This research uses Peircean Semiotics to model the evolution of symbolic behavior in the human lineage and the potential material correlates of this evolutionary process in the archaeological record. The semiotic model states the capacity for symbolic behavior developed in two distinct stages. Emergent capacities are characterized by the sporadic use of non-symbolic and symbolic material culture that affects information exchange between individuals. Symbolic exchange will be rare. Mobilized capacities are defined by the constant use of non-symbolic and symbolic objects that affect both interpersonal and group-level information exchange. Symbolic behavior will be obligatory and widespread. The model was tested against the published archaeological record dating from ~200,000 years ago to the Pleistocene/Holocene boundary in three sub-regions of Africa and Eurasia. A number of Exploratory and Confirmatory Data Analysis techniques were used to identify patterning in artifacts through time consistent with model predictions. The results indicate Emergent symboling capacities were expressed as early as ~100,000 years ago in Southern Africa and the Levant. However, capacities do not appear fully Mobilized in these regions until ~17,000 years ago. Emergent symboling is not evident in the European record until ~42,000 years ago, but develops rapidly. The results also indicate both Anatomically Modern Humans and Neanderthals had the capacity for symbolic behavior, but expressed those capacities differently. Moreover, interactions between the two populations did not select for symbolic expression, nor did periodic aggregation within groups. The analysis ultimately situates the capacity for symbolic behavior in increased engagement with materiality and the ability to recognize material objects can be made meaningful– an ability that must have been shared with Anatomically Modern Humans’ and Neanderthals’ most recent common ancestor. Consequently, the results have significant implications for notions of ‘modernity’ and human uniqueness that drive human origins research. This work pioneers deductive approaches to cognitive evolution, and both strengths and weaknesses are discussed. In offering notable results and best practices, it effectively operationalizes the semiotic model as a viable analytical method for human origins research.

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Date Created
  • 2016

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Late Pleistocene hunter-gatherer settlement and ecology of the Romanian Carpathians and adjacent areas

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Despite nearly five decades of archaeological research in the Romanian Carpathian basin and adjacent areas, how human foragers organized their stone artifact technologies under varying environmental conditions remains poorly understood.

Despite nearly five decades of archaeological research in the Romanian Carpathian basin and adjacent areas, how human foragers organized their stone artifact technologies under varying environmental conditions remains poorly understood.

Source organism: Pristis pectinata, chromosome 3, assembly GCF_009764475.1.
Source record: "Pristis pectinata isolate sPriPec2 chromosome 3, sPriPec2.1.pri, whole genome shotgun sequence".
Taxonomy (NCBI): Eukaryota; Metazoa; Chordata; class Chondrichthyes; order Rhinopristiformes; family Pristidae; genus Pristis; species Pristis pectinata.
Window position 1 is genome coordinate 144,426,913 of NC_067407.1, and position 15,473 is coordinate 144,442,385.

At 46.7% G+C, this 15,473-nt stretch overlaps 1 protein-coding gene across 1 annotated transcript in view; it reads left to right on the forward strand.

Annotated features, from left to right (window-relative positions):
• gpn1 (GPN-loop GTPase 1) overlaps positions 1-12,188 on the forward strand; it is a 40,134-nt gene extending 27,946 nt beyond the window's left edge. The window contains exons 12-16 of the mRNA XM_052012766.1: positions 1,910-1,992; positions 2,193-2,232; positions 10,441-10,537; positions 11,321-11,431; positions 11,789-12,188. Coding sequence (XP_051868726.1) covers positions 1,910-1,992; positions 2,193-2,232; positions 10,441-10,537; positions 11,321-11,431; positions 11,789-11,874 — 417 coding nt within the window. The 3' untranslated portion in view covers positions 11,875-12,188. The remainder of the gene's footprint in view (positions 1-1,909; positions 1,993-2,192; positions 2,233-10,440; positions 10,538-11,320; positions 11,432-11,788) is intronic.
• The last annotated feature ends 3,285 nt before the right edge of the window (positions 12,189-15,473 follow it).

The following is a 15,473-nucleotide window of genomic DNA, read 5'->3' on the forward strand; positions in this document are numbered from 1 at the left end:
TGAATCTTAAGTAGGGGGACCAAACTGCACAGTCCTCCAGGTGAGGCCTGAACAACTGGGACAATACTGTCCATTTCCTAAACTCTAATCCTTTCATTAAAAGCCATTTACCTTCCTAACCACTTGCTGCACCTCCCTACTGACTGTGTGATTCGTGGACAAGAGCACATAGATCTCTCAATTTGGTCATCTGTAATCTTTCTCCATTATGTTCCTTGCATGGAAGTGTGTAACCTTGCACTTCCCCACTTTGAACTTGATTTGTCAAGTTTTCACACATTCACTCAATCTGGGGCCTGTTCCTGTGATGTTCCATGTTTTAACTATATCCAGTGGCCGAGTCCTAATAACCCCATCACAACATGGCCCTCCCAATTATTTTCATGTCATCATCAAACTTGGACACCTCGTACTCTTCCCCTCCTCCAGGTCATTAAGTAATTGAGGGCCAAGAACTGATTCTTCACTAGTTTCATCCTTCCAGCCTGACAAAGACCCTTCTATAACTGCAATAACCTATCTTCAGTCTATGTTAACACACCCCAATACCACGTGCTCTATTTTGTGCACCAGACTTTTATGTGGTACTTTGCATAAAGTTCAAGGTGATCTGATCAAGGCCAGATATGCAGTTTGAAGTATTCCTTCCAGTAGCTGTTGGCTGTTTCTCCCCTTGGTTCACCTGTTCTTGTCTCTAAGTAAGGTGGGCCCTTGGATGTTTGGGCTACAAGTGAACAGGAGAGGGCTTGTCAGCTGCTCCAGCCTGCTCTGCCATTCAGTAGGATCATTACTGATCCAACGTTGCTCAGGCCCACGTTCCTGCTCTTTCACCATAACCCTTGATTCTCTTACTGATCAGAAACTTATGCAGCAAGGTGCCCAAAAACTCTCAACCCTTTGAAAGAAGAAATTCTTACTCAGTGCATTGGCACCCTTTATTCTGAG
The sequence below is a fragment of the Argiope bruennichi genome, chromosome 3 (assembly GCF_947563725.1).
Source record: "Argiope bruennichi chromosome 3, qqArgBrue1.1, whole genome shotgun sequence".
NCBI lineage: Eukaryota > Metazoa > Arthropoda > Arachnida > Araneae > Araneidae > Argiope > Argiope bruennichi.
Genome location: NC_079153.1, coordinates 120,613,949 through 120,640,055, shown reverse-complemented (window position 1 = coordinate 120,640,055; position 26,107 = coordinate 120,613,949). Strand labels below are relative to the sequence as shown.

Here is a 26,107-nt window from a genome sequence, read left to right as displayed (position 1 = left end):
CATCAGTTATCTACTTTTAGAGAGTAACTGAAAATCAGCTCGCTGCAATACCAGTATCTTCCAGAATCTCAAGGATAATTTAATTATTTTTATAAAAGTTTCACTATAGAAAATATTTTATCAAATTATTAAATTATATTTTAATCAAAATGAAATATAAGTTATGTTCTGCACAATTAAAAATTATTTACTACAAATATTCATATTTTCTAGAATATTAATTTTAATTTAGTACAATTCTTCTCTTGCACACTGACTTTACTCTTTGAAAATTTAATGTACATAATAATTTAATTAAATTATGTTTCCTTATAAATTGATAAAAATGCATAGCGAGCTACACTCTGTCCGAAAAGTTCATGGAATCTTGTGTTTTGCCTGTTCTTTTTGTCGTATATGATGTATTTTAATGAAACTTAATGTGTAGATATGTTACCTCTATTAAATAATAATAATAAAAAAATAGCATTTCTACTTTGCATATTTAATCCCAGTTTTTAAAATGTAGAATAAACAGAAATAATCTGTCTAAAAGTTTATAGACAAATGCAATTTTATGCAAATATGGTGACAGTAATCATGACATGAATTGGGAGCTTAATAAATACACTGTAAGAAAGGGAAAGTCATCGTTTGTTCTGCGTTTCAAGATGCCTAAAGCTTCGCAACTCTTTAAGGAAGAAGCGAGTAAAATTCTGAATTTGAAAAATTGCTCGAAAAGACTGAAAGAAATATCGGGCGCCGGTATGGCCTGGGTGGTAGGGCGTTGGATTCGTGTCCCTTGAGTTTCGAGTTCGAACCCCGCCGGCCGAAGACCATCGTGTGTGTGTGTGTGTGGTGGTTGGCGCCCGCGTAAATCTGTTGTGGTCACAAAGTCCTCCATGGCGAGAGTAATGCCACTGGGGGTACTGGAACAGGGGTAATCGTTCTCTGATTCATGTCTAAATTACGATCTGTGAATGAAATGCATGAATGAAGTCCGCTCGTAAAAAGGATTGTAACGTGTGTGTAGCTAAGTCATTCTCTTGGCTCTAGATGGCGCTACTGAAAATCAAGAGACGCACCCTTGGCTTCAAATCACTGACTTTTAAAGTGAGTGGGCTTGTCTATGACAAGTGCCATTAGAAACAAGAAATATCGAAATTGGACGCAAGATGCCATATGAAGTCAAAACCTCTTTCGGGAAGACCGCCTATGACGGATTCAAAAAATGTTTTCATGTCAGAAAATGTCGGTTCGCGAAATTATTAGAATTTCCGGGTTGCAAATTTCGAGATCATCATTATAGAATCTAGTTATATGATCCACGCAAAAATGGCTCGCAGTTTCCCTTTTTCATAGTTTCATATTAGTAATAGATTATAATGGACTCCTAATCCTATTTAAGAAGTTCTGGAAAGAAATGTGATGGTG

Some broad generalizations have been made; most work in the region is concerned primarily with descriptive and definitional issues rather than efforts to explain past human behavior or human-environmental interactions. Modern research directed towards understanding human adaptation to different environments remains in its infancy. Grounded in the powerful conceptual framework of evolutionary ecology and utilizing recent methodological advances, this work has shown that shifts in land-use strategies changes the opportunities for social and biological interaction among Late Pleistocene hominins in western Eurasia, bringing with it a plethora of important consequences for cultural and biological evolution.

I employ, in my Dissertation, theoretical and methodological advances derived from human behavioral ecology (HBE) and lithic technology organization to show how variability in lithic technology can explain differences in technoeconomic choices and land-use strategies of Late Pleistocene foragers in Romanian Carpathians Basin and adjacent areas. Set against the backdrop of paleoenvironmental change, the principal questions I addressed are whether or not technological variation at the beginning of the Upper Paleolithic can account for fundamental changes at its end.

The analysis of the Middle and Upper Paleolithic strata, from six archaeological sites, shows that the lithic industries were different not because of biocultural differences in technological organization, landuse strategies, and organizational flexibility. Instead the evidence suggests that technoeconomic strategies, the intensity of artifact curation and how foragers used the land appear to have been more closely related to changing environmental conditions, task-specific activities, and duration of occupation. This agrees well with the results of studies conducted in other areas and with those predicted from theoretically-derived models based on evolutionary ecology. My results lead to the conclusion that human landuse effectively changes the environment of selection for hominins and their lithic technologies, an important component of the interface between humans and the natural world. Foragers move across the landscape in comparable ways in very different ecological settings, cross-cutting both biological morphotypes and prehistorian-defined analytical units.

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Created

Date Created
  • 2015